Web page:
I thought of Thoreau. He said he didn't have to read newspapers because if you're familiar with a principle you don't have to be familiar with its numerous applications. If you know lightning hits trees, you don't have to know every time a tree is struck by lightning.
In terms of school shootings, we are now familiar with the principle.
Dennis Miller the other night said something compassionate and sensible on TV. Invited to criticize some famous person's stupid response to a past tragedy, he said he sort of applied a 48 hour grace period after a tragedy and didn't hold anyone to the things they'd said. People get rattled and say things that are extreme. But more than 48 hours have passed.
So: some impressions.
The school officials I saw, especially the head of the campus psychological services, seemed to me endearing losers. But endearing is too strong. I mean "not obviously and vividly offensive." The school officials who gave all the highly competent, almost smooth and practiced news conferences seemed to me like white, bearded people who were educated in softness. Cho was "troubled"; he clearly had "issues"; it would have been good if someone had "reached out"; it's too bad America doesn't have better "support services." They don't use direct, clear words, because if they're blunt, they're implicated.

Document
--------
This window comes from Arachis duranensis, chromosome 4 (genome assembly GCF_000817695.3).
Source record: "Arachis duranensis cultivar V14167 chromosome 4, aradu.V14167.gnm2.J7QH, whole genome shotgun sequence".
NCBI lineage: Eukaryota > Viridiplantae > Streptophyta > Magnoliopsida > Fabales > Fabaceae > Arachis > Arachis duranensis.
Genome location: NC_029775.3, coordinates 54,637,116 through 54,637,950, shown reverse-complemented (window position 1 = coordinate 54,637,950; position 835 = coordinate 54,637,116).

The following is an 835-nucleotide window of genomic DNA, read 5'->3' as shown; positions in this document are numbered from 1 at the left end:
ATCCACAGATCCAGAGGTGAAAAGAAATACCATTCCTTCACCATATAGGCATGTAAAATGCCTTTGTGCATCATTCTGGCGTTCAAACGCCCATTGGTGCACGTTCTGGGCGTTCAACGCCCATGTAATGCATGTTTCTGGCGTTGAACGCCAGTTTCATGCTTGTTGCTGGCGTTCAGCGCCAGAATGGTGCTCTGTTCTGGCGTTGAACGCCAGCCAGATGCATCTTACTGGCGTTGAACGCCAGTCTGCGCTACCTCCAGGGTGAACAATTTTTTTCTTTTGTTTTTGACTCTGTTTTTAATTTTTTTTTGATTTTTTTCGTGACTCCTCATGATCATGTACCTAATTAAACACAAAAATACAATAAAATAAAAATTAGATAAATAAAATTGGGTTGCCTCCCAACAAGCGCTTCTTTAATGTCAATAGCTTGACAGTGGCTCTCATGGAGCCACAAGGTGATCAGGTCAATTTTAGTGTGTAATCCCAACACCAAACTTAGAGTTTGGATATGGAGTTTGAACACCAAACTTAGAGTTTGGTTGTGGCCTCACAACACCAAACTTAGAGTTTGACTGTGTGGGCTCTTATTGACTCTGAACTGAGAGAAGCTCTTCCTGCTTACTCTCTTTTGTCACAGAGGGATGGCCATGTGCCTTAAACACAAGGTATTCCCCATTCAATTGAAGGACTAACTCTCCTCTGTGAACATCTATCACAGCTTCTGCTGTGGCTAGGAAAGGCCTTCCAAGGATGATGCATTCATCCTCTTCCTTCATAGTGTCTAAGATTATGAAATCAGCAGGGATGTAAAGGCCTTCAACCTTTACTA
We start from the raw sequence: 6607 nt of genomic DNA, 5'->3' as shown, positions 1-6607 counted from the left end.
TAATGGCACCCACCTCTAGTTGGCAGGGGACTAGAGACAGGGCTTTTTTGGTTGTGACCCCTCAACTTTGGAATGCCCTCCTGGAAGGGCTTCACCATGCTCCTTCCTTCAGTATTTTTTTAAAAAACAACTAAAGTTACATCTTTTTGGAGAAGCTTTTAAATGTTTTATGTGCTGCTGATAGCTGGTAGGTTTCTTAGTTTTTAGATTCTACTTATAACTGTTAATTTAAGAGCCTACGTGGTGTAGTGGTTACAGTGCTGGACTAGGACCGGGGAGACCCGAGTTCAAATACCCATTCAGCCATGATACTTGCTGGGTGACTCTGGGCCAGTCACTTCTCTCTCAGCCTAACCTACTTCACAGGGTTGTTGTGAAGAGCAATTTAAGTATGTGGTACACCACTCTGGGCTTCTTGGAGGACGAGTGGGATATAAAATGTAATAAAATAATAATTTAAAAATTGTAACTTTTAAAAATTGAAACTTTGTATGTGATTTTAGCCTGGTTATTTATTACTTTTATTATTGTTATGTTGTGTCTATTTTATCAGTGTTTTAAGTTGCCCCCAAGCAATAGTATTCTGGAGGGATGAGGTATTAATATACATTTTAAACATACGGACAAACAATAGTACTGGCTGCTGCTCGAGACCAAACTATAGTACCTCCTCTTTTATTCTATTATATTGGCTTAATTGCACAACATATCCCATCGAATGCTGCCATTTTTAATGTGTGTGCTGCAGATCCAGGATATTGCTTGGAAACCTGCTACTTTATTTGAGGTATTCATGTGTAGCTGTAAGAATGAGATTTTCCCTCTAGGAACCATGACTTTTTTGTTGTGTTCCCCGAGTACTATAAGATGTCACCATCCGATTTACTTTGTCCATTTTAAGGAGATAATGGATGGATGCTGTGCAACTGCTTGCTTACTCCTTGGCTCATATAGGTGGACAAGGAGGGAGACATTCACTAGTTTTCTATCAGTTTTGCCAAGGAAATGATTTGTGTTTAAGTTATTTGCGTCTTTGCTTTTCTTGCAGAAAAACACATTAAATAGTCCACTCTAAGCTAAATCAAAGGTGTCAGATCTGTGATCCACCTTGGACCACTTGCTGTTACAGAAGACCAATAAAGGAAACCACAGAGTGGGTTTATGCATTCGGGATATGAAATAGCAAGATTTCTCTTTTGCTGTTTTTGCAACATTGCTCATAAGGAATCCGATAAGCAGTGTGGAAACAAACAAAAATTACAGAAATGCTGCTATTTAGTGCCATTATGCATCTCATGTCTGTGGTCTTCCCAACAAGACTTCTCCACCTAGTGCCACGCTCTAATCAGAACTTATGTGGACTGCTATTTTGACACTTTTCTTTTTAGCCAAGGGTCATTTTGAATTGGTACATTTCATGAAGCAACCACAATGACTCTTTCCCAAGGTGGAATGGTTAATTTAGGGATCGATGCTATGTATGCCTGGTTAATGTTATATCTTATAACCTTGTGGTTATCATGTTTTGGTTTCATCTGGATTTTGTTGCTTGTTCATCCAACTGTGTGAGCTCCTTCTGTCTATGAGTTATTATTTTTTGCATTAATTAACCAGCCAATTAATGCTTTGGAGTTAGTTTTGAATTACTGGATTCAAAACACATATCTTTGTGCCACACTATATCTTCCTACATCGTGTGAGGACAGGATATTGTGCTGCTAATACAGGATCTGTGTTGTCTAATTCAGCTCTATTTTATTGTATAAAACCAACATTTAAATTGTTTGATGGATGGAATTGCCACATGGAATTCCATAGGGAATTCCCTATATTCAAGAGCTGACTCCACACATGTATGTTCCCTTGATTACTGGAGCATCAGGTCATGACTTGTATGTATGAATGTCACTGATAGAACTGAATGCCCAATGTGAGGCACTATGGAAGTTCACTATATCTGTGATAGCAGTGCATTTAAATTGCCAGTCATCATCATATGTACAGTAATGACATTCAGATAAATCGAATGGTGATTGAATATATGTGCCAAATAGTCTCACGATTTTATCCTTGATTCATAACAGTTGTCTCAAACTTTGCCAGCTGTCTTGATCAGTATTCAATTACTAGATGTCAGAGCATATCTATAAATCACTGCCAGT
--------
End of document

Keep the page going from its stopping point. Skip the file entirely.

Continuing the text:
The literally white-bearded academic who was head of the campus counseling center was on Paula Zahn Wednesday night suggesting the utter incompetence of officials to stop a man who had stalked two women, set a fire in his room, written morbid and violent plays and poems, been expelled from one class, and been declared by a judge to be "mentally ill" was due to the lack of a government "safety net." In a news conference, he decried inadequate "funding for mental health services in the United States." Way to take responsibility. Way to show the kids how to dodge.